Bloody Bike & Ski — Page 3

Andy & Tent

Laurel Creek Camp

My unsuccessful stint as a backcountry bicyclist leaves me far behind schedule. I won't be making Laurel Lakes tonight. Instead, as the sun begins to set I camp lower in the drainage, in a boggy valley around 9200'.

From my campsite, tomorrow's route is far from obvious. The Laurel Creek Drainage curves westward, out of sight. The mining road climbs high to the east, then vanishes into the snowfields due south. I see ski tracks going in both directions.

Camping in Laurel Creek Drainage Mammoth Lakes Sunset

My more pressing concern, however, is how to get to the snow. Coverage is spotty ahead, but there is a tree-protected patch along the banks of Laurel Creek.

I'd like to follow the creek straight up, but the terrain looks especially willow-choked.

Bushwhacking concerns aside, if that snow doesn't freeze overnight, ascending it could easily become a nightmare.

But, with a cold wind howling through the drainage, I'm confident the temperature will drop enough to harden the snow.

I hope.

The other, less appealing option is to backtrack to the road, and hike on foot up the switchbacks on the opposite side of the drainage.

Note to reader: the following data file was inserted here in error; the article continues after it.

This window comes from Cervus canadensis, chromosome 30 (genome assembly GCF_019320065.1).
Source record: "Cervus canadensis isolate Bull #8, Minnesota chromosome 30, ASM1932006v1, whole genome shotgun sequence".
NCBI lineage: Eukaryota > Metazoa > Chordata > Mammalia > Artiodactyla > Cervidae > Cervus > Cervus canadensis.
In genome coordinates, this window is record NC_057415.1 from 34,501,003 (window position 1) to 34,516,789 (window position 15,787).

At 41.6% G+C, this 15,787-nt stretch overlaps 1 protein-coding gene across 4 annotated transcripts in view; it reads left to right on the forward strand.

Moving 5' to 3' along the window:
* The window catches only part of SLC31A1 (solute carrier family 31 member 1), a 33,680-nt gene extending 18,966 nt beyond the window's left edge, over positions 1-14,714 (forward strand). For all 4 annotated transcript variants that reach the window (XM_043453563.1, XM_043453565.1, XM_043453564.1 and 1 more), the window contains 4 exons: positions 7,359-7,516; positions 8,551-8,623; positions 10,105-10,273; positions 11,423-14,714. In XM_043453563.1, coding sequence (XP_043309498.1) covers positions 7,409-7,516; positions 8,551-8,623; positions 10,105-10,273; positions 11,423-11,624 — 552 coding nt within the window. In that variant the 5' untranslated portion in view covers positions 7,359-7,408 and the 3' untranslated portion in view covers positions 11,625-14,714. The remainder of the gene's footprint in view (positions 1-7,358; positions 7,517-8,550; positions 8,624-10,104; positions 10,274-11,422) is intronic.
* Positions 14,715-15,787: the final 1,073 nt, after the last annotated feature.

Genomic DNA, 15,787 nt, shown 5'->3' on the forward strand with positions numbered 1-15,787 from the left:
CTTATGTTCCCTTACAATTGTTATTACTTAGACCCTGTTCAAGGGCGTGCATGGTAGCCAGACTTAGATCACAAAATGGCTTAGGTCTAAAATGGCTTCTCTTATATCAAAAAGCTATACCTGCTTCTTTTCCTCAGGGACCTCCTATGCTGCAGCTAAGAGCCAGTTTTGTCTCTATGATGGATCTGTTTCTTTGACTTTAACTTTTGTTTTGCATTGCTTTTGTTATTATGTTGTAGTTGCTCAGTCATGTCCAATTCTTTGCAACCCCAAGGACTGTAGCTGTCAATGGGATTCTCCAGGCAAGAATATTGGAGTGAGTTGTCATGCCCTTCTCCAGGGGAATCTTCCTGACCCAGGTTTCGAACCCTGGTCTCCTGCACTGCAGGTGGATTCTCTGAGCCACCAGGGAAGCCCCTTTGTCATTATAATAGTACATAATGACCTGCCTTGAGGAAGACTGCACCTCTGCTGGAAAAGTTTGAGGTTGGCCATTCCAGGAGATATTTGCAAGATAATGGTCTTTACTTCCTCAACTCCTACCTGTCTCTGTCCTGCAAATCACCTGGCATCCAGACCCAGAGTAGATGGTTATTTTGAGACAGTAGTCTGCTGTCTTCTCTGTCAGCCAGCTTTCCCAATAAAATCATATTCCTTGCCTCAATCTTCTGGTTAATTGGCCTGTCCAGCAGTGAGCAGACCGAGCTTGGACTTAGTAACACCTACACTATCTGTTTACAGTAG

This adds distance over dry ground to the journey, but has the advantage of being straightforward, with no brush, scree, or other obstacles to contend with.

In the meantime, I set up camp, then wander about the boggy meadow, looking for a way through the willows. As night falls, I'm still not sure whether to stick to the road, or try to climb directly up the drainage. I'll decide in the morning, I guess.

next: Off-Route Adventures

About SierraDescents

When there is snow, SierraDescents is Andy Lewicky's California backcountry skiing and mountaineering website. Without snow, sierradescents becomes an ill-tempered hiking and climbing blog.

Pray for snow.